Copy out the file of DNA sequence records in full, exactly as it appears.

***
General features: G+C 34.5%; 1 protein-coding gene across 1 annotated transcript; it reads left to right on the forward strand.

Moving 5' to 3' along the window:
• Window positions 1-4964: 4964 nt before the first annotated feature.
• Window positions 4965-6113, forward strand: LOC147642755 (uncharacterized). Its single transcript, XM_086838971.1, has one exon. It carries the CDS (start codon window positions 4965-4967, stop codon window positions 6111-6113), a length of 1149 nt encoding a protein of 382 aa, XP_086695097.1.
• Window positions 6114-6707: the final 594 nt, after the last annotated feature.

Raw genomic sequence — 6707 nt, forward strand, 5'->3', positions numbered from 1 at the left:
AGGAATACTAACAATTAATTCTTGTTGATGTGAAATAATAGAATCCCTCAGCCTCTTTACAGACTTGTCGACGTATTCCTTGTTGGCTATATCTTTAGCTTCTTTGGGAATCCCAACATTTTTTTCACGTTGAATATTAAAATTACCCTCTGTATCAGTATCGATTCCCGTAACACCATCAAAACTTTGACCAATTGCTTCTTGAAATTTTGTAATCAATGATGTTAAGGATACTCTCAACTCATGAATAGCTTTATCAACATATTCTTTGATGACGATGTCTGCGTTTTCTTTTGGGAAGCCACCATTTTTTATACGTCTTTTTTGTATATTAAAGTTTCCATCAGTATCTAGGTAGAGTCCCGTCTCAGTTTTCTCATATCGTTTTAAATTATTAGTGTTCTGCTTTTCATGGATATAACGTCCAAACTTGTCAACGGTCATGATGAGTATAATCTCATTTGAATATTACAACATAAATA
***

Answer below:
General features: G+C 34.5%; 1 protein-coding gene across 1 annotated transcript; it reads left to right on the forward strand.

Moving 5' to 3' along the window:
• Window positions 1-4964: 4964 nt before the first annotated feature.
• Window positions 4965-6113, forward strand: LOC147642755 (uncharacterized). Its single transcript, XM_086838971.1, has one exon. It carries the CDS (start codon window positions 4965-4967, stop codon window positions 6111-6113), a length of 1149 nt encoding a protein of 382 aa, XP_086695097.1.
• Window positions 6114-6707: the final 594 nt, after the last annotated feature.

Raw genomic sequence — 6707 nt, forward strand, 5'->3', positions numbered from 1 at the left:
AGGAATACTAACAATTAATTCTTGTTGATGTGAAATAATAGAATCCCTCAGCCTCTTTACAGACTTGTCGACGTATTCCTTGTTGGCTATATCTTTAGCTTCTTTGGGAATCCCAACATTTTTTTCACGTTGAATATTAAAATTACCCTCTGTATCAGTATCGATTCCCGTAACACCATCAAAACTTTGACCAATTGCTTCTTGAAATTTTGTAATCAATGATGTTAAGGATACTCTCAACTCATGAATAGCTTTATCAACATATTCTTTGATGACGATGTCTGCGTTTTCTTTTGGGAAGCCACCATTTTTTATACGTCTTTTTTGTATATTAAAGTTTCCATCAGTATCTAGGTAGAGTCCCGTCTCAGTTTTCTCATATCGTTTTAAATTATTAGTGTTCTGCTTTTCATGGATATAACGTCCAAACTTGTCAACGGTCATGATGAGTATAATCTCATTTGAATATTACAACATAAATA